I have an oldie but a goodie up for review today. Bell’s Brewery out of Michigan is one of the most respected craft breweries around, yet I haven’t reviewed a single one of their beers yet. Part of it is that they are hard to find in my area and the other part is that I usually drink them before I can get a review flushed out. Bell’s Two Hearted Ale is one of the “classic” craft beers in the US.
The beer pours a nice orange color and has a few floaties in it. A thin off-white head also accompanies the liquid below. The nose is very floral with some bright hops. The hops are slightly tropical with citrus but also have a nice dank aroma to them. The odor isn’t overly sweet like many IPAs and it captures the hops wonderfully.
On the first taste you don’t get a lot of malt. There is some sweetness but it isn’t well defined. The hops come in quickly and provide some wonderful flavor notes. Tropical fruits, citrus, and grapefruit dominate the flavor arena for a bit before a strong pine hop comes in and cuts any sweetness present. The piney note is an exclamation mark on the beer and really separates the beer into two areas, pre-pine and post-pine. The post-pine flavor is very nice and slightly spicy. I also got the slightest amount of heat towards the end of this beer.
Bell’s has done a wonderful job with this beer. The hops are shown off so nicely that it’s hard to fully explain with text. I love all of the different flavors and aromas of hops showcased in this beer. It is a pleasure to drink and I hope that I can experience more of their beers in the future. Continue reading
Dogfish Head recently added a new beer to their year-round group of beers and that beer happens to be the subject of today’s review/ Sixty-One is a “continually-hopped India Pale Ale brewed with Syrah grape must.” Dogfish certainly takes advantage of their continually hopped process at their brewery and adding grape must is an interesting addition to an IPA. This IPA comes in at a healthy 6.5% ABV.
Sixty-One pours a purplish-red and it is perfectly clear. There is a thin purplish-red head that sits on top of the liquid below. In all honesty, it looks like carbonated, watered-down wine. There is a hop nose to the beer but it isn’t sharp or overly bitter. There is some grape in the background but more than anything, a very strong earthy aroma comes out of this beer.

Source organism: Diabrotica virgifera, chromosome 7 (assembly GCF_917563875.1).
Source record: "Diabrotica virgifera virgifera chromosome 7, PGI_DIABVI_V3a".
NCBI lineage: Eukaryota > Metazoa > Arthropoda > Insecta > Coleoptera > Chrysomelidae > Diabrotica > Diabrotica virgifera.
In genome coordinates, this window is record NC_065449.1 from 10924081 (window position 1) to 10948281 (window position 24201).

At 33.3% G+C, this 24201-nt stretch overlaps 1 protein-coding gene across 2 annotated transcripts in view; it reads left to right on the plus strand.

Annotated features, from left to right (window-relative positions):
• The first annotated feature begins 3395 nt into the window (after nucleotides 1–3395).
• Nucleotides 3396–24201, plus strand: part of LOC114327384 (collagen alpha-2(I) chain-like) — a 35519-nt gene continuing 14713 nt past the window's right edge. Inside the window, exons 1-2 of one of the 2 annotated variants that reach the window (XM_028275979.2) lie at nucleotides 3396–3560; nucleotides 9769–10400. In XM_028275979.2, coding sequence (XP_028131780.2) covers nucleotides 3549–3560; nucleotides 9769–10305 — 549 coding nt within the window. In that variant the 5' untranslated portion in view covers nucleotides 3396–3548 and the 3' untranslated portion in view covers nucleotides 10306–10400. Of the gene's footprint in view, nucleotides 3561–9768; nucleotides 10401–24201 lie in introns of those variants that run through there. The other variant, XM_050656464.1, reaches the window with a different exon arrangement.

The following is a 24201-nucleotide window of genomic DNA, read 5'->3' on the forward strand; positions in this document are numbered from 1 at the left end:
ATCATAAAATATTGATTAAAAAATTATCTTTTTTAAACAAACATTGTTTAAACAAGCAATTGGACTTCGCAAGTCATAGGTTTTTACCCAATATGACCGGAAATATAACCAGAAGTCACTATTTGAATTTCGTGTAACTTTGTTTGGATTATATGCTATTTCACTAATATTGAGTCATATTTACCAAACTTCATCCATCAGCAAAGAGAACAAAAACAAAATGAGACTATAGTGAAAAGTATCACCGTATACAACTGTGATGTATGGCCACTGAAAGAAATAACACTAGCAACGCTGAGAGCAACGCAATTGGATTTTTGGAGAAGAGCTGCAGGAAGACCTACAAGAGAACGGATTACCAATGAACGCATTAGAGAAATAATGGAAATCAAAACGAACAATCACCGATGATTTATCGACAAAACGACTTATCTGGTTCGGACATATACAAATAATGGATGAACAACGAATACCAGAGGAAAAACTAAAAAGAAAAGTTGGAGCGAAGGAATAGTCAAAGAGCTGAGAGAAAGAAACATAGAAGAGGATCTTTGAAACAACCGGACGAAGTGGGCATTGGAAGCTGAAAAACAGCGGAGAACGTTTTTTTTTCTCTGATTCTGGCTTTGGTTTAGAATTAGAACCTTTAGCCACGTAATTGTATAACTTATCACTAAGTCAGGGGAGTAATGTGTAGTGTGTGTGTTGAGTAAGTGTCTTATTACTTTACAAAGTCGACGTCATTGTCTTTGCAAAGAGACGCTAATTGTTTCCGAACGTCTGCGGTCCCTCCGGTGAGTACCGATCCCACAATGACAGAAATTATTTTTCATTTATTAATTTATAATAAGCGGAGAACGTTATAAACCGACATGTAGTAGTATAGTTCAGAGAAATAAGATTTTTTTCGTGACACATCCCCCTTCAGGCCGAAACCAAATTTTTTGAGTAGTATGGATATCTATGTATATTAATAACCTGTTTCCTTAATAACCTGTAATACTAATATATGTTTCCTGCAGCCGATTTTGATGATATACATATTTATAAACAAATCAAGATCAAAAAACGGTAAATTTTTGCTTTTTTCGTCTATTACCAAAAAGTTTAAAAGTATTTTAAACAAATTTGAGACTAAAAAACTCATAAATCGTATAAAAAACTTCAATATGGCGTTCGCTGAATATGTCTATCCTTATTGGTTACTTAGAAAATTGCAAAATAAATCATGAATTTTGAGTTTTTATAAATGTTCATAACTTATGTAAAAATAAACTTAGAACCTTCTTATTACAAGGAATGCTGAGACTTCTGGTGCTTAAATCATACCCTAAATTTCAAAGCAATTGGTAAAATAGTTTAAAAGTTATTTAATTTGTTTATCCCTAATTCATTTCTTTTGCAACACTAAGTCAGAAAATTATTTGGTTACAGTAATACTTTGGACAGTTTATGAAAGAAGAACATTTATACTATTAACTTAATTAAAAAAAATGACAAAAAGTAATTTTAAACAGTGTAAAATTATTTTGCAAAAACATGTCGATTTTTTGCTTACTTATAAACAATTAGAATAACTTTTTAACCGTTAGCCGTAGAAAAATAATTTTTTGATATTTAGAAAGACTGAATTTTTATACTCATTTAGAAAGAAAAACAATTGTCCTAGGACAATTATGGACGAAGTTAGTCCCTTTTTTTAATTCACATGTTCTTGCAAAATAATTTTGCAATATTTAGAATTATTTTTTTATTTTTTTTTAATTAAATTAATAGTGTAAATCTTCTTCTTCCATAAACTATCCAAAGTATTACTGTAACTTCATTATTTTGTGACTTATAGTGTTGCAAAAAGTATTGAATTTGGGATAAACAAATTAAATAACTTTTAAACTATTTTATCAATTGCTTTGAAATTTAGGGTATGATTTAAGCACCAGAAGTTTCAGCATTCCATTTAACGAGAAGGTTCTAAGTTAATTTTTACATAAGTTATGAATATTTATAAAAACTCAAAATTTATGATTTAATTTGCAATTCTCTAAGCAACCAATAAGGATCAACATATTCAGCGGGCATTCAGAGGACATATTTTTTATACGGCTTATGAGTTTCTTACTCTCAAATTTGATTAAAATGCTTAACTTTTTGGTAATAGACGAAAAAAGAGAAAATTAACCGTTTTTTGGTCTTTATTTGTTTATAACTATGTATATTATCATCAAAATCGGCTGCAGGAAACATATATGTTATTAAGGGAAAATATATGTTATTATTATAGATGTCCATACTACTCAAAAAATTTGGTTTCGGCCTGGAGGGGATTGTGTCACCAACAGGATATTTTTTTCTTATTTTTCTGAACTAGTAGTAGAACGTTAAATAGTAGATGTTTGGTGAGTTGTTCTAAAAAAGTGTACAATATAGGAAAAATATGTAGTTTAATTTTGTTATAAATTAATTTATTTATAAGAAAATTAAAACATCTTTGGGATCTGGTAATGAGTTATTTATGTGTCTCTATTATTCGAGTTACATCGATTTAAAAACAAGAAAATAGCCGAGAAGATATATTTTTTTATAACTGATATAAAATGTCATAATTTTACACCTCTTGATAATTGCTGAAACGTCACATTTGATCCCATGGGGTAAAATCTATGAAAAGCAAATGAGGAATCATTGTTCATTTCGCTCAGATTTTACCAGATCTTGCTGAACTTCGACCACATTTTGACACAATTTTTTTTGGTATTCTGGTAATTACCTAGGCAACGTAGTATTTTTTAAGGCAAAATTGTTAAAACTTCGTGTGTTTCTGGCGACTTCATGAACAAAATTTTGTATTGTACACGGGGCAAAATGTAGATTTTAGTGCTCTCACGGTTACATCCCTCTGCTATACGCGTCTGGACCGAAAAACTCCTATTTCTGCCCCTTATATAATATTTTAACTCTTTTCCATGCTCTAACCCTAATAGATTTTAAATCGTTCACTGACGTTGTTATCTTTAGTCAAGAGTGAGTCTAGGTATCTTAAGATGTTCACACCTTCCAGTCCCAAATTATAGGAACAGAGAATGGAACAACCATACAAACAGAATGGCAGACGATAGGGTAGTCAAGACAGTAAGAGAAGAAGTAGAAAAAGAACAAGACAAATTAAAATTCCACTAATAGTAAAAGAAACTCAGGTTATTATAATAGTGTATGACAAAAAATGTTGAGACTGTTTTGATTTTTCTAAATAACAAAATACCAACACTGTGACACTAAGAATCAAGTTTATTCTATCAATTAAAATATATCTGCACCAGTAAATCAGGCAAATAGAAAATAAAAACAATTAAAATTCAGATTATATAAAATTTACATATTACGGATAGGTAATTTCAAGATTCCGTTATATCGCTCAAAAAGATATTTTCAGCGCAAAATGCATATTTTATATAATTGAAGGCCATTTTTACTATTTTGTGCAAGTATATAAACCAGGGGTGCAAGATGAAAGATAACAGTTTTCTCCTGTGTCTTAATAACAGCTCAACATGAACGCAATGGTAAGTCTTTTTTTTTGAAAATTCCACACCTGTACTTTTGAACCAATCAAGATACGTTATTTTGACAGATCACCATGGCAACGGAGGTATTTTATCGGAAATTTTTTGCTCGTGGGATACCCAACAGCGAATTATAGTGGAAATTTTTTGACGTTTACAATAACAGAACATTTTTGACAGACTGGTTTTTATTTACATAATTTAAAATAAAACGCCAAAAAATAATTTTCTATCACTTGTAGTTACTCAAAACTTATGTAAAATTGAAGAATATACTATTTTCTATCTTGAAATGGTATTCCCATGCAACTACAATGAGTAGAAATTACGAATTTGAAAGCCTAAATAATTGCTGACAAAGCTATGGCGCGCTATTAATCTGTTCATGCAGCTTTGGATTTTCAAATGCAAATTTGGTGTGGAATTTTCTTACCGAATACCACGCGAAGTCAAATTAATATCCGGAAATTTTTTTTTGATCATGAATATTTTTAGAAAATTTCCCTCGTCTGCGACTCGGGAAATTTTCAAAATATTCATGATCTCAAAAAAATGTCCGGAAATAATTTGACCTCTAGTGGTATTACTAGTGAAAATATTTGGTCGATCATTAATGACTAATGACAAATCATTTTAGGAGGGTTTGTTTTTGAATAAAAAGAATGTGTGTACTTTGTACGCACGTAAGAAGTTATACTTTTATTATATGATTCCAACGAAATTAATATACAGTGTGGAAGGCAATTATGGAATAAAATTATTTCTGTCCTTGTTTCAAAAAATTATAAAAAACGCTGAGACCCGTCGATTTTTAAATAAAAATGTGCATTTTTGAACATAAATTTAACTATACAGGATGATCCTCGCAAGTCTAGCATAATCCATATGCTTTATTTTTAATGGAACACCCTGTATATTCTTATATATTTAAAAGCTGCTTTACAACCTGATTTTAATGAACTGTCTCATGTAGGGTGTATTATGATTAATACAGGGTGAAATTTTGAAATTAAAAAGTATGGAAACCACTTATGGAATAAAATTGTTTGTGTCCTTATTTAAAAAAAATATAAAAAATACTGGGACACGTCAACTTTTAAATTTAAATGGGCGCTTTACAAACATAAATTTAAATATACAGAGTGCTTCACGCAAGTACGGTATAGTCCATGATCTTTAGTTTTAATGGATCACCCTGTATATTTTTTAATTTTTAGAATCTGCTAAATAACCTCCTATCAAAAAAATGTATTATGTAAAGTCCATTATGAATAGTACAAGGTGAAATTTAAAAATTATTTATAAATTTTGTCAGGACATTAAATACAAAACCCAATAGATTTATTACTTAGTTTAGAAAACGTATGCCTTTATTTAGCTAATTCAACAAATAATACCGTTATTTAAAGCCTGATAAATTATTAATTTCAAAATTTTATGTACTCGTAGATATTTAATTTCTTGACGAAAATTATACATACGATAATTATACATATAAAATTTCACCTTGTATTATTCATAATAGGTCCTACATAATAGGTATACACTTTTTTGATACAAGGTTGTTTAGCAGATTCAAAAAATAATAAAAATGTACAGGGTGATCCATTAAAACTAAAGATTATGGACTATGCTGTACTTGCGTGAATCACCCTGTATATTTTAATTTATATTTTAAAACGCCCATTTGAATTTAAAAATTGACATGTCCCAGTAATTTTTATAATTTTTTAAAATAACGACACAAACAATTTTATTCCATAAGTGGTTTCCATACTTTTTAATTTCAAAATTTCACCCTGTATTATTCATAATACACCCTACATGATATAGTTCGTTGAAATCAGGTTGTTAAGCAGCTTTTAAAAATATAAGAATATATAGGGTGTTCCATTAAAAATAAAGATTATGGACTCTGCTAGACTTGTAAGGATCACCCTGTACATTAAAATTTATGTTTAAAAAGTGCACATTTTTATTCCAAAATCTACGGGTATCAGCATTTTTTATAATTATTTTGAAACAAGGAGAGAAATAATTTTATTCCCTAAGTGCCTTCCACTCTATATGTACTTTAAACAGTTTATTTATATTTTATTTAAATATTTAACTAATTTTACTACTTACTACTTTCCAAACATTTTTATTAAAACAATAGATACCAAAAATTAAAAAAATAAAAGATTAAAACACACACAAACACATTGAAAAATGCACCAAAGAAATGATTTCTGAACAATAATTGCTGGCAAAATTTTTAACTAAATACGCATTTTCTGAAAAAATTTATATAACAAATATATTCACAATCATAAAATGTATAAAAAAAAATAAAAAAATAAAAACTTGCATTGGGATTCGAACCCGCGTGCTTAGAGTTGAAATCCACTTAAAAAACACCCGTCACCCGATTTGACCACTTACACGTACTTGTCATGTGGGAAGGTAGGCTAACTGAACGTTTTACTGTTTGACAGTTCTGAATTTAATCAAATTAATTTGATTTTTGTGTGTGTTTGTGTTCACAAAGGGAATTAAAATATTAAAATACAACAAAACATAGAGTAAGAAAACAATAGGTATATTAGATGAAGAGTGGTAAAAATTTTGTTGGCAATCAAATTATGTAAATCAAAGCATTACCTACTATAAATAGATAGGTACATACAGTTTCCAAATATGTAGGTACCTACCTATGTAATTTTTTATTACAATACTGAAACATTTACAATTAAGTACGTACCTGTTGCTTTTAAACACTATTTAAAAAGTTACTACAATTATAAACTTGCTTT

On the first sip I was really surprised at the amount of grape flavor that hits your tongue. The grape flavor stays through the whole drink and a hops enter at the very end. The hops are very nondescript, but come across as a bit earthy and have general bitterness. The beer finishes dry with a bit of a wine flavor.
This sure is an interesting beer, but I’m still not sure if the marriage of hops and grapes works out. The grape flavor is actually pretty nice and edges on being too powerful but the hops just don’t work for me. I would like to try a toned down version of this beer but as it sits currently, this is not one that I’ll be getting again. Continue reading
I told you that I was on an IPA kick and today I have a “newer” IPA from one of the country’s largest brewers, Sierra Nevada.Torpedo is an “Extra IPA” (according to the bottle) that comes in at 7.2%. It can be found in both bottles and cans and had a uses a new hopping technique developed by Sierra Nevada called Torpedo. A number of their beers are now being brewed with this method of hopping including Rhizing Bines.
Torpedo pours a light orange color. It has a thin white head and it is crystal clear. The nose has some slight hops but not much else. I was expecting this one to produce some much larger aromatics, but it just didn’t come through for me. Perhaps I had an older bottle or my senses were not locked in the day I tried this.